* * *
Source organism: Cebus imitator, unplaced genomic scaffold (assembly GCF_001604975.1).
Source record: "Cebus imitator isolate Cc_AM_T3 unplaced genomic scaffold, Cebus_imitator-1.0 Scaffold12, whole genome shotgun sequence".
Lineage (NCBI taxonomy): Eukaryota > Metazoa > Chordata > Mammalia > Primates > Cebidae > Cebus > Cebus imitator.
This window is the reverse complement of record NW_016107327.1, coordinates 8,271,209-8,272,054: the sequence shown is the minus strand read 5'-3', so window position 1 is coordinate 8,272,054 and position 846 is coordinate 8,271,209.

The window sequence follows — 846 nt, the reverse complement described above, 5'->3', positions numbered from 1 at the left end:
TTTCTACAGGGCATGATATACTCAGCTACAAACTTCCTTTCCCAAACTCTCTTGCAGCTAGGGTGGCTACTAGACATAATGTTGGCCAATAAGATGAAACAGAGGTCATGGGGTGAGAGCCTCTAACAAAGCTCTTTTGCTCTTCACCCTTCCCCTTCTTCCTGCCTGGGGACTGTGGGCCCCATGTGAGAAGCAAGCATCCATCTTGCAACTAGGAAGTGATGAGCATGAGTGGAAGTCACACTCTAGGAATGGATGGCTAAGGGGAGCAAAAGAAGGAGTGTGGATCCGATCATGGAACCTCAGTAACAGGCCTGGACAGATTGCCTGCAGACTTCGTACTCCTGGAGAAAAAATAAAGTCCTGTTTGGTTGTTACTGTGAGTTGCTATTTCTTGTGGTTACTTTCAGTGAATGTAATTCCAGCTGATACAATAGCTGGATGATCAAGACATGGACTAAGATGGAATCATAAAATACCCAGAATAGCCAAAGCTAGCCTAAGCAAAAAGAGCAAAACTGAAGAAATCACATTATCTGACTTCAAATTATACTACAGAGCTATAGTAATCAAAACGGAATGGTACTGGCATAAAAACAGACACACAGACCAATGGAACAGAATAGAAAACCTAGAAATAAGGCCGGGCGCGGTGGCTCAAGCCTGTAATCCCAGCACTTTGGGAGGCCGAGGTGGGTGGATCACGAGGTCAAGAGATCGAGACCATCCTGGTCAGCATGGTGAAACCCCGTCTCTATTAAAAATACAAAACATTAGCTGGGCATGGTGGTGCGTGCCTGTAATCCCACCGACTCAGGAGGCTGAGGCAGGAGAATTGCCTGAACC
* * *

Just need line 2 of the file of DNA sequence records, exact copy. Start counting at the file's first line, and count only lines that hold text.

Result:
Source record: "Cebus imitator isolate Cc_AM_T3 unplaced genomic scaffold, Cebus_imitator-1.0 Scaffold12, whole genome shotgun sequence".